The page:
You can see what I mean by looking at the last referendum question whose outcome was in any doubt on the night, the so-called “simultaneous elections” question of 1977 (actually an attempt to abolish fixed terms for the Senate). There was no doubt at all about the overall majority: the “yes” vote had 62.2%. It also had clear majorities in three states (New South Wales, Victoria and South Australia). The question was whether it could snare a fourth state; in the end it failed narrowly, with 48.5% in Western Australia and 47.5% in Queensland.
That’s the only close result in the last seventy years, spanning twenty referendum questions. With a fair amount of agreement this time that the tipping-point state is going to be either Tasmania or Western Australia, it might seem that the chance of one of those turning out to be so close as to not be clear on the night is pretty remote.
There is, however, some support for Rogers’s view in the earlier history of Australian referenda. In the first fifty-odd years of federation, close results did occur with some frequency. In 1913, for example, a question on trusts lost with 49.8% overall and 49.7% in its fourth state. In 1946 a question on marketing had 50.6% overall and 48.7% in its fourth state. And in 1951 the referendum to ban the Communist Party had 49.4% overall and 48.7% in its fourth state.
By my count, 11 of the 24 questions* asked in that time were decided by a margin of less than two percentage points, either overall or in the tipping-point state. And depending on how many people vote by post, and how much the pattern of the vote departs from an ordinary election – that is, to what extent taking two-party-preferred vote as a proxy for the referendum vote will enable us to match swings to polling places – it’s quite possible that a two-point margin would leave us still in doubt by midnight on referendum day.
So the commissioner’s suggestion is not as far-fetched as it might seem: the fate of the “Voice” might indeed depend on waiting for the postals. But I remain sceptical.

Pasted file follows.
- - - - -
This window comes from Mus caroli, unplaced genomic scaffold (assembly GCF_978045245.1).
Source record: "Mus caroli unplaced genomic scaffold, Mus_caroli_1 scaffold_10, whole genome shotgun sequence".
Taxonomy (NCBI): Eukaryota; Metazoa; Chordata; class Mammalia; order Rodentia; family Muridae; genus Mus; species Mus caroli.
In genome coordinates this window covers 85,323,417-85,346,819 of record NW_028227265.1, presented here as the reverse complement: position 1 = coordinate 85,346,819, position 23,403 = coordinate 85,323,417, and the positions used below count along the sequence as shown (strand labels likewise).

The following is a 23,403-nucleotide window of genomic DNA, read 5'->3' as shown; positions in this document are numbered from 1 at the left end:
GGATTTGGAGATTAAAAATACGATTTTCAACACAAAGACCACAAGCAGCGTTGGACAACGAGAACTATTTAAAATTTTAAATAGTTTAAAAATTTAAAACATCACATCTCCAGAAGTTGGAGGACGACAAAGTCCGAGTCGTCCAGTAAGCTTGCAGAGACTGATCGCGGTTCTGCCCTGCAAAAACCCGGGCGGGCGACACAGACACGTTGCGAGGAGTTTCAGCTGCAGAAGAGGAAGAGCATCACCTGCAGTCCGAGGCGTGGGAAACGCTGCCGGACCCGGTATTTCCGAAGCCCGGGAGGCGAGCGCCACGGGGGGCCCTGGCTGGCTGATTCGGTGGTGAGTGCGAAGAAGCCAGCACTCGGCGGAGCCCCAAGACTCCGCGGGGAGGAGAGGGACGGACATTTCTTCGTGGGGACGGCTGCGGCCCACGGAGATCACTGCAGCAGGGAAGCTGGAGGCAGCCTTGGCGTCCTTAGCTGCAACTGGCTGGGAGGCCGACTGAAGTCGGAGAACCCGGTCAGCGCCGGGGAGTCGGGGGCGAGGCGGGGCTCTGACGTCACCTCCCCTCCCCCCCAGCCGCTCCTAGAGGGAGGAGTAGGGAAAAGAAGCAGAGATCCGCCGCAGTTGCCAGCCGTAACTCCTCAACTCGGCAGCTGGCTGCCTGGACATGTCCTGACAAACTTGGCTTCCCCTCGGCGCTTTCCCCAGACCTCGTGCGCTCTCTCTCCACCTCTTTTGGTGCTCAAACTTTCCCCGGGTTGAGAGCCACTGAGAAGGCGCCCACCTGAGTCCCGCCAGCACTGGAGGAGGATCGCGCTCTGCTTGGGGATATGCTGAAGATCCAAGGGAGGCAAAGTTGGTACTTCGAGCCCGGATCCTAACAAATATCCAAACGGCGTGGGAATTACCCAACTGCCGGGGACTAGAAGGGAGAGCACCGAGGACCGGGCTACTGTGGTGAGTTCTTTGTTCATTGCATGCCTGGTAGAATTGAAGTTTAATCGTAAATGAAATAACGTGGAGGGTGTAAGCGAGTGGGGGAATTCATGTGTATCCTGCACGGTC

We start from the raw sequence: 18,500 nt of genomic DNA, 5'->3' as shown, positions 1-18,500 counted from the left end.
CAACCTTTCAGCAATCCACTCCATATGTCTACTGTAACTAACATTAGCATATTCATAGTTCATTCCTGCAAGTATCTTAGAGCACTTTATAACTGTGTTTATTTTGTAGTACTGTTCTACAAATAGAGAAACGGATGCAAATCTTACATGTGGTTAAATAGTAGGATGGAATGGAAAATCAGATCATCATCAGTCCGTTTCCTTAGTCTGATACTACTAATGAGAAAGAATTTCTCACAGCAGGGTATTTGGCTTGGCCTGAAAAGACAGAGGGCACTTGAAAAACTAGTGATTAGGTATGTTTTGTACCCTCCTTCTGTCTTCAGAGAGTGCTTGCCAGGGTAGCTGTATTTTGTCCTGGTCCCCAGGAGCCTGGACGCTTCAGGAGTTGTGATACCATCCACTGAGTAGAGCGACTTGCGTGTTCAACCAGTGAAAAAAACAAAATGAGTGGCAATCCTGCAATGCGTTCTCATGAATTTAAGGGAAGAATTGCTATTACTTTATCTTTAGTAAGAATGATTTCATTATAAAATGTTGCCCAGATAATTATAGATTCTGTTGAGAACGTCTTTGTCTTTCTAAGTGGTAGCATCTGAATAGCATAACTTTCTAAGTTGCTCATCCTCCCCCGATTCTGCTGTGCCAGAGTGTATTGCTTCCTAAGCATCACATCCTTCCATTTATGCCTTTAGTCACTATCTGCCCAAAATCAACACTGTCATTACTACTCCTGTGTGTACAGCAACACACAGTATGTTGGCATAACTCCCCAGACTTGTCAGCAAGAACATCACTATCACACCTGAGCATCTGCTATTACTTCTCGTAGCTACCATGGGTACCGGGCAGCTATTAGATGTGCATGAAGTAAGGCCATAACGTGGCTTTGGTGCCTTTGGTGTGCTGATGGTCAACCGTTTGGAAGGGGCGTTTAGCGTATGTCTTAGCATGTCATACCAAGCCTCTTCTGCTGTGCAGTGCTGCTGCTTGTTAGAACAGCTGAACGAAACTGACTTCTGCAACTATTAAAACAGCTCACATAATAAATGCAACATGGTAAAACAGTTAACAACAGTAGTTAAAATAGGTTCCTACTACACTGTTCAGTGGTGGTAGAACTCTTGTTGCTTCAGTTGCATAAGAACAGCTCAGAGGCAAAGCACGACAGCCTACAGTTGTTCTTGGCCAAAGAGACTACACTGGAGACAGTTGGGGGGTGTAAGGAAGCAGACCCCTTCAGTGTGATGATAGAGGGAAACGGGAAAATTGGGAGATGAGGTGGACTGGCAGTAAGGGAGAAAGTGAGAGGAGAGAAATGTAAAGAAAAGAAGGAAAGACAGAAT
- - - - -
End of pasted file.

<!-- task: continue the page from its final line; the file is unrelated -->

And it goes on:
* Or 26, counting the two conscription referenda of 1916-17. Both were close, but not quite that close.
3 thoughts on “How close can a referendum get?”
“the small states” is crucial. Unfortunately, anything radical enough to be supported by the Greens and the rest of the left won’t be conservative enough to pass in WA, TAS or QLD. The indigenous refusal to constantly repudiate and condemn the phrases “always was, always will be, Aboriginal land!” and “sovereignty never ceded” will *definitely* not help soothe the fears of the easily frightened floating voters.
Personally I don’t have a problem with “sovereignty never ceded”; I think it just states a bald legal fact. The “always was, always will be” stuff strikes me as childish, but whether it has any impact on the ordinary voter is hard to say.
Malcolm Turnbull pointed out in his book about the 1998-99 CanCon and republic referendum campaign, when talking about Bob Brown and others in the Australian left who were pushing for a much stronger preamble wording: “The notion of Aboriginal ‘ownership’ of the land is unacceptable to the Coalition and indeed, most of the electorate”.
As with the issues about the republic issue itself, this problem is still unsolved 24 years later and can be used by a “No” side to sink *any* referendum about ATSI people, not just the Voice.